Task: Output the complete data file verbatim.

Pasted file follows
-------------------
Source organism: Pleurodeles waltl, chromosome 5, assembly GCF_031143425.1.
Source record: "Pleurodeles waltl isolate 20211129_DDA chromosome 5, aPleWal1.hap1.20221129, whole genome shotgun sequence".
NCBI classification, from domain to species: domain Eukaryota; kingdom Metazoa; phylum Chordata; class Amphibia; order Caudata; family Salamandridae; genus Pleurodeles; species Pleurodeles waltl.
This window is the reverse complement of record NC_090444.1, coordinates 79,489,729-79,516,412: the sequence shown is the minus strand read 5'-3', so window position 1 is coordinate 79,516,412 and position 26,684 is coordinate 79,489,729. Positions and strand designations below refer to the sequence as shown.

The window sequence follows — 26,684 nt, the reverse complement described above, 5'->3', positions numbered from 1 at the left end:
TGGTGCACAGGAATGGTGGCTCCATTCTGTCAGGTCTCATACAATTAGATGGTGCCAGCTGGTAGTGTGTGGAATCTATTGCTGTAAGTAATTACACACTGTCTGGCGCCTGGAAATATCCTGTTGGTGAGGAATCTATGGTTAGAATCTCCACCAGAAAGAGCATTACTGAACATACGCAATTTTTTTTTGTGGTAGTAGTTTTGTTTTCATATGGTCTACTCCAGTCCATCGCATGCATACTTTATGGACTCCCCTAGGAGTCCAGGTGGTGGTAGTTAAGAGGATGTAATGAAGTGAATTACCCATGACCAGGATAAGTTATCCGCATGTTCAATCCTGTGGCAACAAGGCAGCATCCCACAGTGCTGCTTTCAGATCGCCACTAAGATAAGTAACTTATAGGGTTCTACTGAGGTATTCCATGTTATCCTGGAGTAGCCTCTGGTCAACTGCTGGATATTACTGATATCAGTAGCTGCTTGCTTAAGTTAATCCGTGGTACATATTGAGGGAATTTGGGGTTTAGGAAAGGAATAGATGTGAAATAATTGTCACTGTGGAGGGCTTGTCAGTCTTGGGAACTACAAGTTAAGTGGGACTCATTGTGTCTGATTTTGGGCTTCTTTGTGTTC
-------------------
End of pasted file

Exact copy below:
Source organism: Pleurodeles waltl, chromosome 5, assembly GCF_031143425.1.
Source record: "Pleurodeles waltl isolate 20211129_DDA chromosome 5, aPleWal1.hap1.20221129, whole genome shotgun sequence".
NCBI classification, from domain to species: domain Eukaryota; kingdom Metazoa; phylum Chordata; class Amphibia; order Caudata; family Salamandridae; genus Pleurodeles; species Pleurodeles waltl.
This window is the reverse complement of record NC_090444.1, coordinates 79,489,729-79,516,412: the sequence shown is the minus strand read 5'-3', so window position 1 is coordinate 79,516,412 and position 26,684 is coordinate 79,489,729. Positions and strand designations below refer to the sequence as shown.

The window sequence follows — 26,684 nt, the reverse complement described above, 5'->3', positions numbered from 1 at the left end:
TGGTGCACAGGAATGGTGGCTCCATTCTGTCAGGTCTCATACAATTAGATGGTGCCAGCTGGTAGTGTGTGGAATCTATTGCTGTAAGTAATTACACACTGTCTGGCGCCTGGAAATATCCTGTTGGTGAGGAATCTATGGTTAGAATCTCCACCAGAAAGAGCATTACTGAACATACGCAATTTTTTTTTGTGGTAGTAGTTTTGTTTTCATATGGTCTACTCCAGTCCATCGCATGCATACTTTATGGACTCCCCTAGGAGTCCAGGTGGTGGTAGTTAAGAGGATGTAATGAAGTGAATTACCCATGACCAGGATAAGTTATCCGCATGTTCAATCCTGTGGCAACAAGGCAGCATCCCACAGTGCTGCTTTCAGATCGCCACTAAGATAAGTAACTTATAGGGTTCTACTGAGGTATTCCATGTTATCCTGGAGTAGCCTCTGGTCAACTGCTGGATATTACTGATATCAGTAGCTGCTTGCTTAAGTTAATCCGTGGTACATATTGAGGGAATTTGGGGTTTAGGAAAGGAATAGATGTGAAATAATTGTCACTGTGGAGGGCTTGTCAGTCTTGGGAACTACAAGTTAAGTGGGACTCATTGTGTCTGATTTTGGGCTTCTTTGTGTTC